Tuesday, July 30, 2002

In the war on terrorism, we have to rely on law enforcement authority to exercise proper discretion in performance of their duties. Just like we do in the war on drugs:

On the morning of July 23, 1999, law enforcement officers fanned out and arrested more than 10 percent of Tulia's tiny African-American population. Also arrested were a handful of whites who had relationships with blacks.


The entire operation was the work of a single police officer who claimed to have conducted an 18-month undercover operation. The arrests were made solely on the word of this officer, Tom Coleman, a white man with a wretched work history, who routinely referred to black people as "niggers" and who frequently found himself in trouble with the law.

Mr. Coleman's alleged undercover operation was ridiculous. There were no other police officers to corroborate his activities. He did not wear a wire or conduct any video surveillance. And he did not keep detailed records of his alleged drug buys. He said he sometimes wrote such important information as the names of suspects and the dates of transactions on his leg.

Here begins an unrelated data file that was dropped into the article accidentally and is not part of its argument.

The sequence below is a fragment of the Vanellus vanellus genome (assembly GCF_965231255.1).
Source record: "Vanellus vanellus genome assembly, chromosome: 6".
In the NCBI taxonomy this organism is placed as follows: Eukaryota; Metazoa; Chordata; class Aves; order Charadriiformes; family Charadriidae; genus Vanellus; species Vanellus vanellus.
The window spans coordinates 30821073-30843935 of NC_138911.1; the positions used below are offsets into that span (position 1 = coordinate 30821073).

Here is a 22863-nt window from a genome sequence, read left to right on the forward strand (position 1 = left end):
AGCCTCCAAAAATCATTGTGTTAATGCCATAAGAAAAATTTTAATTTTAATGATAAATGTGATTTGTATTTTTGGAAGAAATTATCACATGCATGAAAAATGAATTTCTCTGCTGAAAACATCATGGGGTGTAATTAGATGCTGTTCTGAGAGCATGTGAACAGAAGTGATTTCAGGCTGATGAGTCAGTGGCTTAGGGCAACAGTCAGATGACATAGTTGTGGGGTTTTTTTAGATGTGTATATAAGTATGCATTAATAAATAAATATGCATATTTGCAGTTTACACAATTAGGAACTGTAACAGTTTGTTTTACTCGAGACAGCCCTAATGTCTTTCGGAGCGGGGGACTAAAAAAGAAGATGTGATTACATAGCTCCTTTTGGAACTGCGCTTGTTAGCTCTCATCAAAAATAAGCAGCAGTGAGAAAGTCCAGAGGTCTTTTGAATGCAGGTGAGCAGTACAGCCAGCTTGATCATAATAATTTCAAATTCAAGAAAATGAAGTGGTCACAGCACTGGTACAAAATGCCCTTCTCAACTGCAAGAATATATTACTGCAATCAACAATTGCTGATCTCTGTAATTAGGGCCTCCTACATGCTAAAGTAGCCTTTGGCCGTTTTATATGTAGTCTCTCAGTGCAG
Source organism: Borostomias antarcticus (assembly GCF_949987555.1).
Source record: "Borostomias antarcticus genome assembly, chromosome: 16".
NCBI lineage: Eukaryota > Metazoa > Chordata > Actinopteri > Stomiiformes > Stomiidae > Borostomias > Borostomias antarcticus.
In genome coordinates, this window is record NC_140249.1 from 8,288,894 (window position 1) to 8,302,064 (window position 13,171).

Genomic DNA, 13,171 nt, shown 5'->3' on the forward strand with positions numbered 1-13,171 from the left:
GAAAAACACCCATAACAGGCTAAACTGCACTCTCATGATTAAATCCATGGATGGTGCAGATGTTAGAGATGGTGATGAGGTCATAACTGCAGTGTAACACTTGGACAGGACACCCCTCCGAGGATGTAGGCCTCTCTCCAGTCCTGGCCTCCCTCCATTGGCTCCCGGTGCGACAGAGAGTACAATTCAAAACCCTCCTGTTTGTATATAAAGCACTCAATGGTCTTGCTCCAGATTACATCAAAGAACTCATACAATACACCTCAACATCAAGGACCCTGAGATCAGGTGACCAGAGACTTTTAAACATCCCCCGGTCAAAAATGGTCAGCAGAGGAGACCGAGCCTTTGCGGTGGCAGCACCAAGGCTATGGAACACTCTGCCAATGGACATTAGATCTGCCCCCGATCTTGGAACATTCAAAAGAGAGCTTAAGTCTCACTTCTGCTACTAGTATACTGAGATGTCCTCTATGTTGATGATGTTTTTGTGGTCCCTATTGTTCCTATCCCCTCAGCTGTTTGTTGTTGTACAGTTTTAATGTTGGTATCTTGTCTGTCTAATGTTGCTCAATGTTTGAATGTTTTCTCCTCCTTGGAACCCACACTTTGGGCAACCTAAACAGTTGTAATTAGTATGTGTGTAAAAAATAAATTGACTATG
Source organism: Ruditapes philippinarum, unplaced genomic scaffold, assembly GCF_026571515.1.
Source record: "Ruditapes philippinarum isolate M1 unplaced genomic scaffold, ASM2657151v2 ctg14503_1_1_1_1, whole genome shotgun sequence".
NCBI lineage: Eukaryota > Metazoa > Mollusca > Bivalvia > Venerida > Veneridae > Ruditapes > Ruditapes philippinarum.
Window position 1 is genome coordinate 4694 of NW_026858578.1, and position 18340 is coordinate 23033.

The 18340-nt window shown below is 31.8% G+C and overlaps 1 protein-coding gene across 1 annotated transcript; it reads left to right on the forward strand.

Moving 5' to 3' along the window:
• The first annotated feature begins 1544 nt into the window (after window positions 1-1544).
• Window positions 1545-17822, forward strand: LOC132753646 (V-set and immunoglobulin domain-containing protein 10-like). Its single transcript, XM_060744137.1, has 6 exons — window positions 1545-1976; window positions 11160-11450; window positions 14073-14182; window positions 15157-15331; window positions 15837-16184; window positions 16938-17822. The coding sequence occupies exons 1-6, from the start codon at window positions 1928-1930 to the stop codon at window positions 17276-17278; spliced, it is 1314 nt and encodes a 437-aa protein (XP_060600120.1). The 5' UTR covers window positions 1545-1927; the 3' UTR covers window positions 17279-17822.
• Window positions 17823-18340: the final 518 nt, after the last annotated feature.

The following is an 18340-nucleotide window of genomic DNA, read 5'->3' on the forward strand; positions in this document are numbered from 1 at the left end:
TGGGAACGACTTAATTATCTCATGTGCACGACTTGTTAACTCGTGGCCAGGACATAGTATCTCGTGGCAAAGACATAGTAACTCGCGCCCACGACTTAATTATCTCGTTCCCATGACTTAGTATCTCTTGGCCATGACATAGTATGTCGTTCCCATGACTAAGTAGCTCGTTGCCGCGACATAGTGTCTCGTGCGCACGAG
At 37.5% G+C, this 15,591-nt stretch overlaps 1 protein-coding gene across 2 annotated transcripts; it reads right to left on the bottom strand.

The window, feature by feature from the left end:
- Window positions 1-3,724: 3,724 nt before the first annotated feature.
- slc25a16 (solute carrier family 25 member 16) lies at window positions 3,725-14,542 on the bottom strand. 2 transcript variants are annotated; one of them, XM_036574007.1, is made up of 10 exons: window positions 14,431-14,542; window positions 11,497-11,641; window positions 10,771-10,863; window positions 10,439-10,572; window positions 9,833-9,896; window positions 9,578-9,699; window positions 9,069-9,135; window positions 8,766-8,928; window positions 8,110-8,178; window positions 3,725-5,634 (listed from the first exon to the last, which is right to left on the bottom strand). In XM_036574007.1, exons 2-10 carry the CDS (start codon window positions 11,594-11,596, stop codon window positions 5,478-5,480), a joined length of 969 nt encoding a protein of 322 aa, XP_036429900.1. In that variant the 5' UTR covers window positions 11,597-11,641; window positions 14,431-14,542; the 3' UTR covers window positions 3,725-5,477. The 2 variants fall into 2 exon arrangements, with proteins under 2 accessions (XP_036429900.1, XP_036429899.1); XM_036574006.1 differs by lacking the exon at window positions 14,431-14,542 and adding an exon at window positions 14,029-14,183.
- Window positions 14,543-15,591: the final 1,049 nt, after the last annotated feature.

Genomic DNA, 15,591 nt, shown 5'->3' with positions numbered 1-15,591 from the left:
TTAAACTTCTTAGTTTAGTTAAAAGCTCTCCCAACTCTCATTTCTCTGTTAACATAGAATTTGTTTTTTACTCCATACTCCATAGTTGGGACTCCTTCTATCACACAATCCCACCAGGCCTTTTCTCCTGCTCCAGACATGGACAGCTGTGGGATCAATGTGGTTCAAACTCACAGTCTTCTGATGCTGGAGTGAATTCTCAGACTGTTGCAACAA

In trial after trial, prosecutors put Mr. Coleman on the witness stand and his uncorroborated, unsubstantiated testimony was enough to send people to prison for decades.

And if our civil authorities say that an American citizen is really an al-Qaeda terrorist, and can be imprisoned indefinitely for that with no trial whatever, who are we to question?


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